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In a series or parallel circuit, if two bulbs have the same resistance, do they have the same voltage drops? The problem I am asking about is below. Do A, B, and C have the same voltage drops since they have the same resistance? If so, how do I determine the current?


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Related: – Qmechanic Mar 1 '13 at 13:23
@Qmechanic In my opinion, this question does not deserve to be closed. Jay Lee is asking generally "if two bulbs have the same resistance, do they have the same voltage drops?" and using the homework question to clarify; he does not just seek a solution to this specific problem. – Shivam Sarodia Mar 1 '13 at 14:02
@Draksis: I'm somewhat sympathetic to your argument, so I decided to reopen it. Still, it wouldn't hurt if OP could describe in more detail his thoughts on the problem, and what's stopping him. – Qmechanic Mar 1 '13 at 17:57
Beware! The OP is posting a series of homework questions from the third edition of Matter & Interactions by Chabay and Sherwood (Wiley, 2010). This one seems to be associated with chapter 20. – user11266 Mar 10 '13 at 22:58

1 Answer 1

up vote 3 down vote accepted

No, they do not all have the same voltage drop. If they were in series, however, they would.

By Ohm's Law, the voltage drop is proportional to the current flowing through a resistor. (So in several series resistors with the same resistance, the drop across each one is the same, since the current across each one is the same). However, because B and C are in parallel, the current is split between those two, meaning that the current in B and C is different from that passing through A.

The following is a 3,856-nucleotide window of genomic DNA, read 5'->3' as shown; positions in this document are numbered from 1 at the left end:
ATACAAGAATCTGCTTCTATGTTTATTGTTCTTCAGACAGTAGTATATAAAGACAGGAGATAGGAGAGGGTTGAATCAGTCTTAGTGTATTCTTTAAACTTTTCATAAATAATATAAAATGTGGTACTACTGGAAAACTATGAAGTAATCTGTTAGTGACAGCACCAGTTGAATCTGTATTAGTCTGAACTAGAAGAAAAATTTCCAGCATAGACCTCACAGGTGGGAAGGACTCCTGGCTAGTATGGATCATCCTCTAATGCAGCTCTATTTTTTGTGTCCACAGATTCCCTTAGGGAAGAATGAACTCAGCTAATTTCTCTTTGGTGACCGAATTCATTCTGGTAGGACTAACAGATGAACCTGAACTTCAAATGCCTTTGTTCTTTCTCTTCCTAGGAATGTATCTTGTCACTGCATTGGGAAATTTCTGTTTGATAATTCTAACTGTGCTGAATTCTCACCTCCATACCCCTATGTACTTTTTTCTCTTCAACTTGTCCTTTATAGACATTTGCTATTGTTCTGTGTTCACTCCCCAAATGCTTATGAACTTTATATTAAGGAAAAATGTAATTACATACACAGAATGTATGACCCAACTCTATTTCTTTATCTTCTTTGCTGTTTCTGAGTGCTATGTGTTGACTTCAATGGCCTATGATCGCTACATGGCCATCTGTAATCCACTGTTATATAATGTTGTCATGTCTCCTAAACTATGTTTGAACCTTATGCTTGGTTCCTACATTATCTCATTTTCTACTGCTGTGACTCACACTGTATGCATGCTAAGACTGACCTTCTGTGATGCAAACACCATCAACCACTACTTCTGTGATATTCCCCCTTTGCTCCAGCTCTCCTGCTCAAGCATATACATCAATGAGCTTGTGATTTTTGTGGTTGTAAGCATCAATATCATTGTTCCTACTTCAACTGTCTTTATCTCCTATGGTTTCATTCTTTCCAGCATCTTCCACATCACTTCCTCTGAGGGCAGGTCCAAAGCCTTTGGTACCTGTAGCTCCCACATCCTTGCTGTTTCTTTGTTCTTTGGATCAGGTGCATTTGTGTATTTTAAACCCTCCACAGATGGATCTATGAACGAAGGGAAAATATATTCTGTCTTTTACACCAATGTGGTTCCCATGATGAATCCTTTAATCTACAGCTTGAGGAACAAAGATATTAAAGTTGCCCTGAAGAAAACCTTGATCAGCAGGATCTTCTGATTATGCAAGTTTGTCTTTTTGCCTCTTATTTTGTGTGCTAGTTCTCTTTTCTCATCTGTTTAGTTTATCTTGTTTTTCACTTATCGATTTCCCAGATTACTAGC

However, since B and C have the same resistance, you know that the current from A is split 50/50 between them, so since each one gets half of the current, the voltage drop across each one is half of the voltage drop across A.

To find the current, first find the equivalent resistance using parallel and series resistor simplification techniques. Condense the two parallel 10 ohm resistors into a single resistor, and then combine this resistor with the series 10 ohm resistor. This tells you the total (or "equivalent") resistance of the circuit. Since you know the voltage produced and the resistance of the circuit, you can use Ohm's Law to find current.

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What if the resistance of Bulb C was changed to 50 ohms? What would happen to the currents passing through the three bulbs, voltage drops of the bulbs, and the current passing through the battery? – Jake Perentosh Mar 1 '13 at 13:20
The process you would follow would be the same as in the last paragraph of my answer. You would find the equivalent resistance of the circuit to find the current, then use this current to find the voltage drops and currents passing through each component. – Shivam Sarodia Mar 1 '13 at 14:04

protected by Qmechanic May 7 '14 at 11:49

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